When we talk about women and wealth the conversation tends to be about one particular theme – yet it’s not the full picture.
It’s well established that women face barriers when it comes to gaining financial parity with men, given gender inequality in pay, the workplace, pensions and other areas. It’s a challenge that has been made harder by the economic effects of the coronavirus pandemic, which have had a disproportionate impact on women.
However, we also know that women are gaining financial power at a faster rate than any other group and their assets are growing rapidly.
The wealth held by women globally is expected to grow to $93 trillion1 by 2023, up from $77 trillion in early 20202. Currently, about a third of the world’s wealth is in the hands of women1. Catalyst.org estimates that 67% of all UK household consumption is controlled or influenced by women and this figure rises even higher when you break it down by types of purchases such as cars, holidays and homes3.
The confidence gap
So how can this be built upon and translated into something that makes a real difference to the lives of women?
Success and happiness are often based on male ideas of what they mean. For 47% of UK women, wealth means health and happiness, followed by financial security and work-life balance, according to a report by the WealthiHer Network2. While men tend to think about wealth in terms of achievements and how they live their life, for women it’s more about a sense of greater wellbeing. The latter can be harder to measure, however.
“For many women success is also about freedom of choice and making a difference, but that requires being able to manage your money,” says Sharon Bonfield, Propositions Manager at St. James's Place Wealth Management. “You might earn well but if you don’t manage it well you may feel unsuccessful.” In other words, women may be more financially powerful or more affluent than ever before, but they don’t necessarily feel it.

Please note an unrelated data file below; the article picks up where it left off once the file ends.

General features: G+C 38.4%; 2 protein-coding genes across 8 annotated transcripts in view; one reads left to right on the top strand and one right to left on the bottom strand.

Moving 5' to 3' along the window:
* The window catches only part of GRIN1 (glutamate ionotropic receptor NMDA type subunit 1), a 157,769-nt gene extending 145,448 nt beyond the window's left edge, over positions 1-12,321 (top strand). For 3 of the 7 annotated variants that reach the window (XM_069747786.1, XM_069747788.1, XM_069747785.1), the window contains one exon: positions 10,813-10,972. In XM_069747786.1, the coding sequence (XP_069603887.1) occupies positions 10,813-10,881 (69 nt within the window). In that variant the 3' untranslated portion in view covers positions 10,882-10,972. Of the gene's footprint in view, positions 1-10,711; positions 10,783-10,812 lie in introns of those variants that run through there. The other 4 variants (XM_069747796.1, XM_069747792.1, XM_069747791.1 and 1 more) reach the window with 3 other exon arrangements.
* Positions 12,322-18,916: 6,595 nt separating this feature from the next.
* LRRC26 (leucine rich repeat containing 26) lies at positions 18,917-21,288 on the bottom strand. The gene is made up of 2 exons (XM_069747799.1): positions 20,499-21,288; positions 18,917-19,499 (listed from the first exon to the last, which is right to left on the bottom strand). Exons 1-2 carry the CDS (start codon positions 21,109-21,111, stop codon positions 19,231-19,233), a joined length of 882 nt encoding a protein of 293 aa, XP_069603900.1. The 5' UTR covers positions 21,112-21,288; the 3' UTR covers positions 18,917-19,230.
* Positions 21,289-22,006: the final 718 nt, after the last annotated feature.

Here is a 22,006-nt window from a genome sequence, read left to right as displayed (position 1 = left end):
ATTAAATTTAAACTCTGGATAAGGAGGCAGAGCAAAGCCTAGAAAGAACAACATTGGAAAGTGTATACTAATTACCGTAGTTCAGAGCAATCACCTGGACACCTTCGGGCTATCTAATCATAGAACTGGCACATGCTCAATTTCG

This partly reflects itself in some women’s low self-esteem. Men are twice as likely to have high self-esteem as women, according to the WealthiHer report2. “There is a link between self-esteem and financial autonomy,” Bonfield points out. “Women hold back from investing because they think they don’t know enough about it or they don’t know it’s an option for them. The result is that their markers for success may not be attainable.”
The WealthiHer Report also measured men’s and women’s confidence, especially when it comes to financial matters. It found that just 39% of women in the UK consider themselves ‘above average’ when it comes to everyday financial confidence, compared with 57% of their male counterparts. This extends to long-term investing, too, with women twice as likely as men to rate themselves as having low confidence.
Time to talk
It’s never too late to start and to start to learn how your money can translate into something meaningful for you and how you live your life, whatever your goals and aspirations.
It may begin with a simple conversation, according to Bonfield. “The lack of confidence around finances means women don’t feel comfortable speaking about money to anyone. But don’t be embarrassed – turn it into something that’s relevant to your long-term happiness and security."
“Ask your friends what they’re doing. Do they have a pension? Do they invest? Even just starting to have those conversations is half the work.” It may even be easier to start this conversation with someone you build a new relationship with, like a financial adviser – being one step removed from you personally could be how you unlock/release your confidence. Find the right path for you – the important part is taking that step towards it."
A St. James’s Place adviser will take the time to help you to understand how to manage your money so that you feel as successful as you really are. They can explain to you how to manage your money in the context of your personal and family lifetime goals. When it comes to going further, making your money work harder for you and putting a long-term financial plan together, professional advice may be the key that opens the door to success.